I recently read Living Large by Sarah Wexler---a book about how bigger isn't always better when it comes to many areas of our lives.
The entire book was marvelous; however, two parts in particular stood out to me:
"Welcome to 'Affluenza.' PBS did a special on the modern condition, defining it as 'the bloated, sluggish, and unfulfilled feeling that results from efforts to keep up with the Joneses; an epidemic of stress, overwork, waste, and indebtedness caused by dogged pursuit of the American Dream; an unsustainable addiction to economic growth" (147).
Followed later by...
"Who says that going smaller---whether it means trading your SUV for a compact or two people moving from a six-bedroom home to a town house---has to be a step down? It could be a way to live a more streamlined life, but one where its content and experiences are more greatly appreciated" (219).
It seems that there is a turn back toward the simple---crafting, cooking homemade meals, gardening, recycling/reusing/repurposing, shopping sales, donating. I love to say "no," get rid of things I don't need or use, and find a great deal. Cooking homemade meals for my family brings me joy. Watching my daughter, Miss E, play with a toilet paper roll or a large, empty box makes me smile. She is imaginative and gets joy from simple pleasures.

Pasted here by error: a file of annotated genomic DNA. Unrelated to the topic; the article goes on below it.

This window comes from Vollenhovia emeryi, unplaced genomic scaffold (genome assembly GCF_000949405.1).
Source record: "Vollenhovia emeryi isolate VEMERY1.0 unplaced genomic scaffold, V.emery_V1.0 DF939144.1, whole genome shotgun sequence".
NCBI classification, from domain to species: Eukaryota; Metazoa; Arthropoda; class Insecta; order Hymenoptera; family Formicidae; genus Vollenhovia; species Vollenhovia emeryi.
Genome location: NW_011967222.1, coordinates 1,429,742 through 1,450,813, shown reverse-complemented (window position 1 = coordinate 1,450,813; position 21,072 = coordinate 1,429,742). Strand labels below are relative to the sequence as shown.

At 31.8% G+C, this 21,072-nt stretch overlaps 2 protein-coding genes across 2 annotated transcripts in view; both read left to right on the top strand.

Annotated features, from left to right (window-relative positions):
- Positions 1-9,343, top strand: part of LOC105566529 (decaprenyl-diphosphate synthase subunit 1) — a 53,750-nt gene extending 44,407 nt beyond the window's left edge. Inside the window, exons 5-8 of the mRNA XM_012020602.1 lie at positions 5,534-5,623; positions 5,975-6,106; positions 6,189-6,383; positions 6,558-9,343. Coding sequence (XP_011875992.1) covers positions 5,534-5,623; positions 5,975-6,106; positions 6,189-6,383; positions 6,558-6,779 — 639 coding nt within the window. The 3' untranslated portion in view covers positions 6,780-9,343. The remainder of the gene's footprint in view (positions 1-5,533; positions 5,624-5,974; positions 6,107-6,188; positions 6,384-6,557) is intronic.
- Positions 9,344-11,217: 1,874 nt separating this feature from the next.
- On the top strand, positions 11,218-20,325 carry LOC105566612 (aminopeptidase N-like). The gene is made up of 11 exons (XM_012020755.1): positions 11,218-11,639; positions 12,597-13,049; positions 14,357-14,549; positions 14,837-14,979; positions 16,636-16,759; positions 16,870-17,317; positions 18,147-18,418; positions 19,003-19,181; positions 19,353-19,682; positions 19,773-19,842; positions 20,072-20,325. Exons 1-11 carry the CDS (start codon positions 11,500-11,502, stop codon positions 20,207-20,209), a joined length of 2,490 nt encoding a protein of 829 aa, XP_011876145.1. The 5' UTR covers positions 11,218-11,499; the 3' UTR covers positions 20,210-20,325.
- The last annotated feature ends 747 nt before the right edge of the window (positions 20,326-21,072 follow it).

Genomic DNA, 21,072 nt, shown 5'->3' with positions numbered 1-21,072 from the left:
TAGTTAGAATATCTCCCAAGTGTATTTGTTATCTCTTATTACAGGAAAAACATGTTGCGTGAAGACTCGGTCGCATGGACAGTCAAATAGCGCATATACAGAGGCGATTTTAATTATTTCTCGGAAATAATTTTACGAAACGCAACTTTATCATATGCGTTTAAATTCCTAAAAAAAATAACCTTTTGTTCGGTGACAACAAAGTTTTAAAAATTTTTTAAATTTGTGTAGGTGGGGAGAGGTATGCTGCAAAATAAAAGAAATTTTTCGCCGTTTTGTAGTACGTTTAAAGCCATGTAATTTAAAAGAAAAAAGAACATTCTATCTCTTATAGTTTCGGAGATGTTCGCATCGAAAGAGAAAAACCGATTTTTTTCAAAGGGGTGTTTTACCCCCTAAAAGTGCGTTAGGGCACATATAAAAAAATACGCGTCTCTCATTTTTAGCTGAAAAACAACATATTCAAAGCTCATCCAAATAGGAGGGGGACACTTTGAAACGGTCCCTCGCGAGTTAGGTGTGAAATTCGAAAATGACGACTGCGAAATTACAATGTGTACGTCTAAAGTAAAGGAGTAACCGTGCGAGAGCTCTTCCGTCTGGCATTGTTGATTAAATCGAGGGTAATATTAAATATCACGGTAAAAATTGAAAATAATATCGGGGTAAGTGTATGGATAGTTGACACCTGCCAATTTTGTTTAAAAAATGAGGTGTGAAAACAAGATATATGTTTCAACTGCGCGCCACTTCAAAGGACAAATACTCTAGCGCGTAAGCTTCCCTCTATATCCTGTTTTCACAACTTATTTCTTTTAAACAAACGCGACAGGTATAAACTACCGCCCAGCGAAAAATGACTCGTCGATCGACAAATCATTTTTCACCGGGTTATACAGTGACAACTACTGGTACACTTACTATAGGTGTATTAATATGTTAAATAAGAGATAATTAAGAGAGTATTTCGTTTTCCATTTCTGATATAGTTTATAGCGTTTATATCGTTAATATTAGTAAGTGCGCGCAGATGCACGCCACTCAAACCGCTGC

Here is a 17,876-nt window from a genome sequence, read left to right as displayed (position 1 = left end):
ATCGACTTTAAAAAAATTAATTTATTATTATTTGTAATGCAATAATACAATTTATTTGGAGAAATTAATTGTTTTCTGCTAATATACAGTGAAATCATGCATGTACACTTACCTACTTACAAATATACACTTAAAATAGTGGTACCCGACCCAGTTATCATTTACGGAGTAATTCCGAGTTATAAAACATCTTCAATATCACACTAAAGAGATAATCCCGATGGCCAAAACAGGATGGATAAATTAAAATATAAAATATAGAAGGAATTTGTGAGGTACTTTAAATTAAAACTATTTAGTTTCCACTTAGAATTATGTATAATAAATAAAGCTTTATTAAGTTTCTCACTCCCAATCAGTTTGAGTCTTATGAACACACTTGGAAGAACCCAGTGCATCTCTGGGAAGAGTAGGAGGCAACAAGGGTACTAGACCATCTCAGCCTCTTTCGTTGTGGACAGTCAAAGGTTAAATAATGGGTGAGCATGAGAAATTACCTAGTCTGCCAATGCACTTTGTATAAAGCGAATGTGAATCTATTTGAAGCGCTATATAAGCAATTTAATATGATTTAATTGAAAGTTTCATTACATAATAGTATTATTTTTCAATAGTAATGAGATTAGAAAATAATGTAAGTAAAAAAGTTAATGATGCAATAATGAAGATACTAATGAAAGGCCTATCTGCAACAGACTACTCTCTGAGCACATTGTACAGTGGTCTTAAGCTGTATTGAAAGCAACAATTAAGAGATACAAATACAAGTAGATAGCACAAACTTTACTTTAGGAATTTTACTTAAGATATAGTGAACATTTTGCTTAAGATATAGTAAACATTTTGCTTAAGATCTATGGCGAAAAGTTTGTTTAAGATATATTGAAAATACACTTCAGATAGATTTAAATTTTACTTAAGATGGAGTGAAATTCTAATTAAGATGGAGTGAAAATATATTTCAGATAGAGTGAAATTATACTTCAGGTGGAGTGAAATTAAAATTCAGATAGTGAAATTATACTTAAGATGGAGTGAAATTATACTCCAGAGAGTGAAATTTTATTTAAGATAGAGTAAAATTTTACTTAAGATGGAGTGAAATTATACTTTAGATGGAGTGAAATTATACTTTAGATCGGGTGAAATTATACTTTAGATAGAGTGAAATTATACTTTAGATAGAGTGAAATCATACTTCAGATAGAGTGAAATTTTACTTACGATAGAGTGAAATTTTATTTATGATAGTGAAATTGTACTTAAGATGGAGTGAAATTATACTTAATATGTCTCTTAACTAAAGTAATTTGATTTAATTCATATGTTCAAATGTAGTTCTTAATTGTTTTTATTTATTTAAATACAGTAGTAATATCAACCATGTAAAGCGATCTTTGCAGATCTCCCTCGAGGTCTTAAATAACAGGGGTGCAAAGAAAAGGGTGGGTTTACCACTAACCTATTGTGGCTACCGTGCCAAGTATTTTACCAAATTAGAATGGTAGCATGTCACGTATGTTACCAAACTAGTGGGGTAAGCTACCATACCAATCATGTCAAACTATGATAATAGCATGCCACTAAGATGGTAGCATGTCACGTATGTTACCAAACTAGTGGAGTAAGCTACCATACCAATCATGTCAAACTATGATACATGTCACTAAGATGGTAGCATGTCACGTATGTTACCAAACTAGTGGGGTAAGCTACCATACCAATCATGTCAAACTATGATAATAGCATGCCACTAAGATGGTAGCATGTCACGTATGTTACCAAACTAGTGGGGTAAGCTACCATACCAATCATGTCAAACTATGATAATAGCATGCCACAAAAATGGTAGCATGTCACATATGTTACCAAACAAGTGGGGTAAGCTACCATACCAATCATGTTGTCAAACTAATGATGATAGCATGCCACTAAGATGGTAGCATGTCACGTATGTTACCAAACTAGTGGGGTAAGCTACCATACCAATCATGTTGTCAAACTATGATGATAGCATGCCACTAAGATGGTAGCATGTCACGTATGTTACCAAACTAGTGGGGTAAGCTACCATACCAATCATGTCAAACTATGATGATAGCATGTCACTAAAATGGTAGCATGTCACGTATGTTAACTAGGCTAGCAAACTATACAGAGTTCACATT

It is so hard to fight current culture. I love Facebook, blogging, and texting. But these things tend to say "look at me!" and take the focus off God, family, and true, healthy, fulfilling relationships. I do want a big house full of modern amenities---but that would require us to work more, spending less time with our children. Wexler is right---Americans, generally, are so "bloated." And we keep feeding ourselves the things which do not fulfill, and we know they don't fulfill, yet we keep doing it. Isn't that the definition of insanity?
I admire the many families who are "right sizing." (The economy has forced us to rethink and revise----and I'm not sure that's a bad thing). Getting back to what matters, saying "no" to what doesn't---well, that's tough, but in the end, is wonderfully fulfilling.
My suggestion is to make monthly goals in order to back away from the things that make you and your family "bloated." For me, it started in January when I gave up my beloved online adoption forum. I would get overly involved in heart wrenching topics or sometimes ridiculous mommy-wars of who-does-it-best. So I gave it up. I decided to focus my time and energy on parenting my babies instead of talking about parenting. In February, I set a goal of one hour a day online, which included e-mail, blogging, FB, etc. This goal aided me in creating more time for play with my girls, reading, baking, praying, and face-to-face fun like play dates.
So find out what makes you temporarily happy but in reality, bloated. And then change! It's easier than you think, and the results are simply divine!